Dec 11, 2013
Marching in Chicago: Resisting Rahm Emanuel’s Neoliberal Savagery
Posted on May 24, 2013
By Henry A. Giroux, Truthout
A version of this piece first appeared at Truthout.
Across the globe, predatory capitalism spreads its gospel of power, greed, commodification, gentrification, and inequality. Through the combined forces of a market driven ideology, policy, and mode of governance, the apostles of free-market capitalism are doing their best to dismantle historically guaranteed social provisions provided by the welfare state, define the accumulation of capital as the only obligation of democracy, increase the role of corporate money in politics, wage an assault on unions, expand the military-security state, increase inequalities in wealth and income, foster the erosion of civil liberties, and undercut public faith in the defining institutions of democracy. As market mentalities and moralities tighten their grip on all aspects of society, democratic institutions and public spheres are being downsized, if not altogether disappearing. As these institutions vanish—from public schools to health care centers—there is also a serious erosion of the discourses of community, justice, equality, public values, and the common good. One does not have to look too far to see what happens in America’s neoliberal educational culture to see how ruthlessly the inequality of wealth, income, and power bears down on those young people and brave teachers who are struggling every day to save the schools, unions, and modes of pedagogy that offer hope at a time when schools have become just another commodity, students are reduced to clients or disposable populations, and teachers and their unions are demonized.
Chicago Mayor Rahm Emanuel’s current attempt to close down 54 public schools largely inhabited by poor minorities is one more example of a savage, racist neoliberal system at work that uses the politics of austerity and consolidation to further disenfranchise the unskilled young of the inner city. The hidden curriculum in this instance is not so invisible. Closing schools will result in massive layoffs, weakening the teachers unions. It will free up land that can be gentrified to attract middle class voters, and it will once again prove that poor minority students regardless of the hardships, if not danger, they will face as a result of such closings are viewed as disposable—human waste to be relegated to the zones of terminal exclusion. Not only are many teachers and parents concerned about displacing thousands of students to schools that do not offer any hope of educational improvement, but they are also concerned about the safety of the displaced children, many of whom “will have to walk through violent neighborhoods, and go to school with other students who are considered enemies.” Brian Sturgis, a Chicago high school senior and organizer with the group Chicago Students Organizing to Save our Schools declared in an op-ed that Chicago students are prepared to fight for their schools. He writes:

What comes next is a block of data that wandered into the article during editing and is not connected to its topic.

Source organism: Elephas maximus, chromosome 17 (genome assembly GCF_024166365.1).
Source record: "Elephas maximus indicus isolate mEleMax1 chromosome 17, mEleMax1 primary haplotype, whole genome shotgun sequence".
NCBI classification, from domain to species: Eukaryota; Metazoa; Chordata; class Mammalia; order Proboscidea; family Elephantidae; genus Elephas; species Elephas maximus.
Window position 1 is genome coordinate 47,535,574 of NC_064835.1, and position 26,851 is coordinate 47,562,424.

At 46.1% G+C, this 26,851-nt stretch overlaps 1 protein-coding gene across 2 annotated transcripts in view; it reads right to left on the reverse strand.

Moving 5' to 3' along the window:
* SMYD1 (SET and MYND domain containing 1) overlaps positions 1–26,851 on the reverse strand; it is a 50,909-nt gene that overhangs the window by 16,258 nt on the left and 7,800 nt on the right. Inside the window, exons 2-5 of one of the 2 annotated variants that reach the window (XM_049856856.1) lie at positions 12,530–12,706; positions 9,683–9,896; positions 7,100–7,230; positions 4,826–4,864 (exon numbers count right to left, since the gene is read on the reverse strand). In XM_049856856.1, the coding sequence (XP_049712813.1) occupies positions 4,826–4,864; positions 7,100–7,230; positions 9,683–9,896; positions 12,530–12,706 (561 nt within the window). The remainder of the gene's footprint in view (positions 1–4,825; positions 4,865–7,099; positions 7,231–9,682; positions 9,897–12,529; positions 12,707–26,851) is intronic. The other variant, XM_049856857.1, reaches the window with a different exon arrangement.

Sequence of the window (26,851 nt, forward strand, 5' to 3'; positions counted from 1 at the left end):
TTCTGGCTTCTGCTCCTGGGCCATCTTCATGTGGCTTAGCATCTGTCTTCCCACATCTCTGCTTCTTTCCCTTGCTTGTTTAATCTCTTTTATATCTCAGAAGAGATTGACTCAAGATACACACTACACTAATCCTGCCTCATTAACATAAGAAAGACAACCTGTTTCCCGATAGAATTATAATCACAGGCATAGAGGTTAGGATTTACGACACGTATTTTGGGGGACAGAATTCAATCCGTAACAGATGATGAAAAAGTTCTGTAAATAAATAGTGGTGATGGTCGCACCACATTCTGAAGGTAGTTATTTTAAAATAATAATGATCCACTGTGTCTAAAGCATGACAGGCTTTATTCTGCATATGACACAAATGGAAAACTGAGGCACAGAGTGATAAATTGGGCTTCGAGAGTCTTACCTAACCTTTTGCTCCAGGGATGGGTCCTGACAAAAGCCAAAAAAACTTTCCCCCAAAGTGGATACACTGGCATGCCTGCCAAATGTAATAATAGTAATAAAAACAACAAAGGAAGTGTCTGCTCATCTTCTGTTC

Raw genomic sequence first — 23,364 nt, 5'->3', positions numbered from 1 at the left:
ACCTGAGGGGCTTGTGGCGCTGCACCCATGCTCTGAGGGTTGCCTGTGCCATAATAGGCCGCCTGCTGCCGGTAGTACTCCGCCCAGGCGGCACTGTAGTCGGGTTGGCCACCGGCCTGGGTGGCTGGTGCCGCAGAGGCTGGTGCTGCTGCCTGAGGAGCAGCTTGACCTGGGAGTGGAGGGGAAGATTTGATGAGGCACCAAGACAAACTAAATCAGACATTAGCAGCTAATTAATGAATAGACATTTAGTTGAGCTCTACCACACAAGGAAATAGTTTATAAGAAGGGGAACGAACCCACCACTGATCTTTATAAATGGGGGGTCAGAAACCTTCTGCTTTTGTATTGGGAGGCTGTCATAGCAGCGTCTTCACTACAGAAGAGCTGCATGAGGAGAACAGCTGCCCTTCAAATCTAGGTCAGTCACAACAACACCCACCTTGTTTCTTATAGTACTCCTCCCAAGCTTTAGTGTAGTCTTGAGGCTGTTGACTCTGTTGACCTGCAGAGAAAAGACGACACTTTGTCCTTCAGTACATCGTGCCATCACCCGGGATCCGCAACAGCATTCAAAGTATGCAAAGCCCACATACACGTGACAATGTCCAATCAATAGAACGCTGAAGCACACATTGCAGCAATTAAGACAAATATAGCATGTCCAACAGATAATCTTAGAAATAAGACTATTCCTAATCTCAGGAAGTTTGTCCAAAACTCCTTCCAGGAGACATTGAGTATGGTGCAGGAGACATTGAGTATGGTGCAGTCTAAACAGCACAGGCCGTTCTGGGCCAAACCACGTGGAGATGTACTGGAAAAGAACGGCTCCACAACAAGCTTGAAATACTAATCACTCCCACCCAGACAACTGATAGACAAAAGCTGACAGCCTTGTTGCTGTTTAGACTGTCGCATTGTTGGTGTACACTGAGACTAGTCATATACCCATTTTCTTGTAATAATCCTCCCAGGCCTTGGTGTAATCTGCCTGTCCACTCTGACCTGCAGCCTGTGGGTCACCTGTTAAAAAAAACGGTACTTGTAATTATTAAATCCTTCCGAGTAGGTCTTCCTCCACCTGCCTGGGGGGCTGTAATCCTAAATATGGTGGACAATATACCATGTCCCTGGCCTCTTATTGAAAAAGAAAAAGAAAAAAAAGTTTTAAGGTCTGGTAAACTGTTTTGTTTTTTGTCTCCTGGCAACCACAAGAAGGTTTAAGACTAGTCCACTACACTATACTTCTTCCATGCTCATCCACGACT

Sturgis is right in that such policies are not simply misguided, they are part of a racist script that makes clear that poor black youth are disposable, and that their safety is irrelevant. How else to explain the Mayor plan to produce a Safe Passage Plan in which firefighters would be asked to patrol the new routes, even though they have made it clear that they are not trained for this type of special duty. That many of these children are poor black children trapped in under resourced schools appears irrelevant to a mayor who takes his lead from politicians such as Barack Obama and Arnie Duncan, two educators who have simply reproduced the Bush educational reform playbook, i.e., more testing, demonize teachers, weaken unions, advocate for choice and charter schools, and turn public schools over to corporate hedge fund managers and billionaires such as Bill Gates. Emanuel’s passionate zeal to downsize schools in impoverished black neighborhoods is matched only by his misdirected enthusiasm to lay out $195 million “on a basketball arena for DePaul University, private Chicago university.”
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